KING GEORGE & THE DRAGONS

by L. Andrew Little © 2001

Drago glared at the armored upstart. Who was this little man, he wondered, to dictate to the Lord of Dragonkind? This King George with his metal skin was still fleshy and weak beneath. Drago was the serpent through and through; high-flying, fire breathing, and possessed of a razor-sharp, forked tongue.

Still, after a pitched battles the ravaged forces of both sides strewn across the field. For days it had raged. Heroes had been born and cowards and fools had been exposed on both sides. Resources had been depleted. Banners had been trampled under booted and clawed feet only to be raised again. From the carnage a new legend would be written and a new era would begin. It galled Drago that it would not be his legend, his era.

Drago stood there defeated, with his last loyal lieutenants. Their heads and tails were lowered and their wings were splayed out on the ground. In the body language of dragons it was a clear sign of submission, but in his offer of surrender Drago had picked his words carefully and his tone had been defiant. The new king had surely noticed.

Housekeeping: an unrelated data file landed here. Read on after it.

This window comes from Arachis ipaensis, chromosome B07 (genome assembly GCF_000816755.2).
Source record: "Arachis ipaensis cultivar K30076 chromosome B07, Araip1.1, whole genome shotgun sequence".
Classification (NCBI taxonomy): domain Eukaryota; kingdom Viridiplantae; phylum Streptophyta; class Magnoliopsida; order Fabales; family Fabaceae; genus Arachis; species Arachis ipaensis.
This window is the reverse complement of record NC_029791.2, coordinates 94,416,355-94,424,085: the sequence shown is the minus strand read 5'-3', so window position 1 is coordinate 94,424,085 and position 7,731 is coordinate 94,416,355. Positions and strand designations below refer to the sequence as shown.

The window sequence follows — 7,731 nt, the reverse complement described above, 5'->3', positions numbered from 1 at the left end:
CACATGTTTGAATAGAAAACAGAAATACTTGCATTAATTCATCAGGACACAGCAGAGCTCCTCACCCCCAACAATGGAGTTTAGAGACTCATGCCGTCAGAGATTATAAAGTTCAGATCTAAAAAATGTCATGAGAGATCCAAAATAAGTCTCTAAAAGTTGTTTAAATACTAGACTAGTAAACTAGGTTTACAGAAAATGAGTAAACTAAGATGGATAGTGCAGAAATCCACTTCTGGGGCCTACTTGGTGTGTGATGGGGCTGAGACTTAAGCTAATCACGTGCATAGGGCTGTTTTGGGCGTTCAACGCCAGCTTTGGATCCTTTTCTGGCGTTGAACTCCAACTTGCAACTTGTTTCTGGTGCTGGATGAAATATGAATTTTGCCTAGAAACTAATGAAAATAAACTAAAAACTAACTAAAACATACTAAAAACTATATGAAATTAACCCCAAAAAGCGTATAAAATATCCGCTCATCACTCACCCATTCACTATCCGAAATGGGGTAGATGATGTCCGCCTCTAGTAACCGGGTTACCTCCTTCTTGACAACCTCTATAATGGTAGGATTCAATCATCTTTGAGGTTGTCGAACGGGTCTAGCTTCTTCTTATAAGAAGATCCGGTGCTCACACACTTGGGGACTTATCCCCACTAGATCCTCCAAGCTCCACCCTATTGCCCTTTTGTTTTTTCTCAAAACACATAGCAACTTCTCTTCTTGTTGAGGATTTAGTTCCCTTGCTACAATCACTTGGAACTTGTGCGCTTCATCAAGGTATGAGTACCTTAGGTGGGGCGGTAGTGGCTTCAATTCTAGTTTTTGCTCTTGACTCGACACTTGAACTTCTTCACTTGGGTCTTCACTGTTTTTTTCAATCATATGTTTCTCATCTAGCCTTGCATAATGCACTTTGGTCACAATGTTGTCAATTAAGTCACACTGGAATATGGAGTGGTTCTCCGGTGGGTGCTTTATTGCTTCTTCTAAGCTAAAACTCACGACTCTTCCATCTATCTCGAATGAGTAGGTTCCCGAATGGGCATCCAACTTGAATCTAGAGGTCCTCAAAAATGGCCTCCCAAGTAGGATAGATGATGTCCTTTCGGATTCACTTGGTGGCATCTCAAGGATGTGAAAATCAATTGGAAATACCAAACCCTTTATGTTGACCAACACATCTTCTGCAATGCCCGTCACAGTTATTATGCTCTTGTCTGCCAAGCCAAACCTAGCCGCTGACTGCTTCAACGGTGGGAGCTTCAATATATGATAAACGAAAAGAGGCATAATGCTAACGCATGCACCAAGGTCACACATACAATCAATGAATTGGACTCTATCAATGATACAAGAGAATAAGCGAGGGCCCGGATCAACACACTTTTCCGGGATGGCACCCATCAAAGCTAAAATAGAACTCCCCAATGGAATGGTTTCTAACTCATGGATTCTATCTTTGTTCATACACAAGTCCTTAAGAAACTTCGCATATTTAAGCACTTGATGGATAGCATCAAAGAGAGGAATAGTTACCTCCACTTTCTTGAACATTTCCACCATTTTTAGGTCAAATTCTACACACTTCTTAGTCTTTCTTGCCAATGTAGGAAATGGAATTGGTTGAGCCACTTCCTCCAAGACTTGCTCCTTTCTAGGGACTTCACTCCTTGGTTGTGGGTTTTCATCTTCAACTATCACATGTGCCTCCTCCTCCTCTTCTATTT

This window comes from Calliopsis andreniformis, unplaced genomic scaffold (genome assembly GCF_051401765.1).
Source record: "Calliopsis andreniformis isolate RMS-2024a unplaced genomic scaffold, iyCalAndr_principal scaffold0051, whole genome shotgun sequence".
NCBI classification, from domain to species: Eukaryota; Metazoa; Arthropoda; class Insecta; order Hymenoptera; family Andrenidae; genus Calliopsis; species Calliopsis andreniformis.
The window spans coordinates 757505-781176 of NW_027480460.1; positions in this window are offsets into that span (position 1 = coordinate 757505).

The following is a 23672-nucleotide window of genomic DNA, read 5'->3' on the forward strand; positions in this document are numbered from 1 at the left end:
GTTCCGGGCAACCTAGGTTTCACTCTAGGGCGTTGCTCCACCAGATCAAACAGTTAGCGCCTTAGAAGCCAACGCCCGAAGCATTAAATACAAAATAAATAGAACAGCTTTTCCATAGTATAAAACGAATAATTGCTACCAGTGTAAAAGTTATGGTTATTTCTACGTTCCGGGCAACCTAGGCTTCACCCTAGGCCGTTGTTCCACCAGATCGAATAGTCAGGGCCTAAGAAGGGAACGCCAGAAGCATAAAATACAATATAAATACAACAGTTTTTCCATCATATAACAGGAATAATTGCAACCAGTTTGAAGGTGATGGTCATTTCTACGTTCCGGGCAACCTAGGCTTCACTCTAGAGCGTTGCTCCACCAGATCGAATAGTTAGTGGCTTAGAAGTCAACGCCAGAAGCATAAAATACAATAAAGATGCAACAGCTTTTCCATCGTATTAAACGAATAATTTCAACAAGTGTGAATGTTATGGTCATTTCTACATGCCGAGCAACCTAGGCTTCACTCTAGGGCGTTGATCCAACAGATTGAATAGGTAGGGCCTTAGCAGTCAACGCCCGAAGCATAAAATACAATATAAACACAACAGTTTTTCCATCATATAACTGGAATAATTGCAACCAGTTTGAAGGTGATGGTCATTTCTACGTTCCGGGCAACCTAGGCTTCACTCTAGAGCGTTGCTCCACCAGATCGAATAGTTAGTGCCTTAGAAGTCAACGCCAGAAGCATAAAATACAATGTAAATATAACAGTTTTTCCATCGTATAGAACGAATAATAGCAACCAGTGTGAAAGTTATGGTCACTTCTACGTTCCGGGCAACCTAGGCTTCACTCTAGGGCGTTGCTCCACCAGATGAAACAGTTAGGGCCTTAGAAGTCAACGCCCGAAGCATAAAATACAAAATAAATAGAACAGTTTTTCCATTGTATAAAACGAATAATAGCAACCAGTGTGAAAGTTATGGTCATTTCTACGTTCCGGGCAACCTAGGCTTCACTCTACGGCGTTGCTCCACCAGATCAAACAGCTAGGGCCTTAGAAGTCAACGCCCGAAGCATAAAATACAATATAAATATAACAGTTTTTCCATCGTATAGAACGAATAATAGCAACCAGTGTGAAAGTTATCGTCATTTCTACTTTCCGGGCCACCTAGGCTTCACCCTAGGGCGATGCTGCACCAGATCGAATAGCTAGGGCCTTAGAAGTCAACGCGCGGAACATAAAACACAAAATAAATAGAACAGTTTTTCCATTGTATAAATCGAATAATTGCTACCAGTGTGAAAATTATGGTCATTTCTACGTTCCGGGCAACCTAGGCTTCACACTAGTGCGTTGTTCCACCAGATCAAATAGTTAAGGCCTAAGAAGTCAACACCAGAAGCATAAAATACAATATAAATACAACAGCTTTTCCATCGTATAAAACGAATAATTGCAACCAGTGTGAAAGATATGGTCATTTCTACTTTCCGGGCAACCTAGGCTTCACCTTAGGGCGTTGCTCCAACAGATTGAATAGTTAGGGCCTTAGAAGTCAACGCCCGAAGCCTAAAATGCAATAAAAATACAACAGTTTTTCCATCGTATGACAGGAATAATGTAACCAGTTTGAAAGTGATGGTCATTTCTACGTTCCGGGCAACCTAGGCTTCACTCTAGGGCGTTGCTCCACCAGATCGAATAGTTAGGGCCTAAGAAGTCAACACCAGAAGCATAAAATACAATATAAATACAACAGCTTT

George had brought his best remaining warriors with him. They were battle hardened and still girded for war. Nevertheless, so near at hand they looked small to Drago. He was sure he could defeat them with a strike now. Dragoís wings closed with a snap, the mighty tail slashed across the scorched earth, and as he raised his head there was a renewed gleam in his eyes.

Even before the Dragonking spoke his lieutenantsí faces lit up at the realization that the struggle would continue. "Actually," the serpentís voice boomed, "I think weíll press on until there can be no doubt."

King George, never a glib man, was particularly slow in answering. "My brother, Sir Jeb, assures me we have this thing won."

Drago snorted, "Your brother is not the final arbiter of these events."

King George pursed his lips and regarded the dragon with the squint that was to become so well known. As the dragonís lungs filled, sounding like a great bellows, George and his men raised shields and drew swords.

"All right boys," the disputed king said, "Itís time to get snippy."

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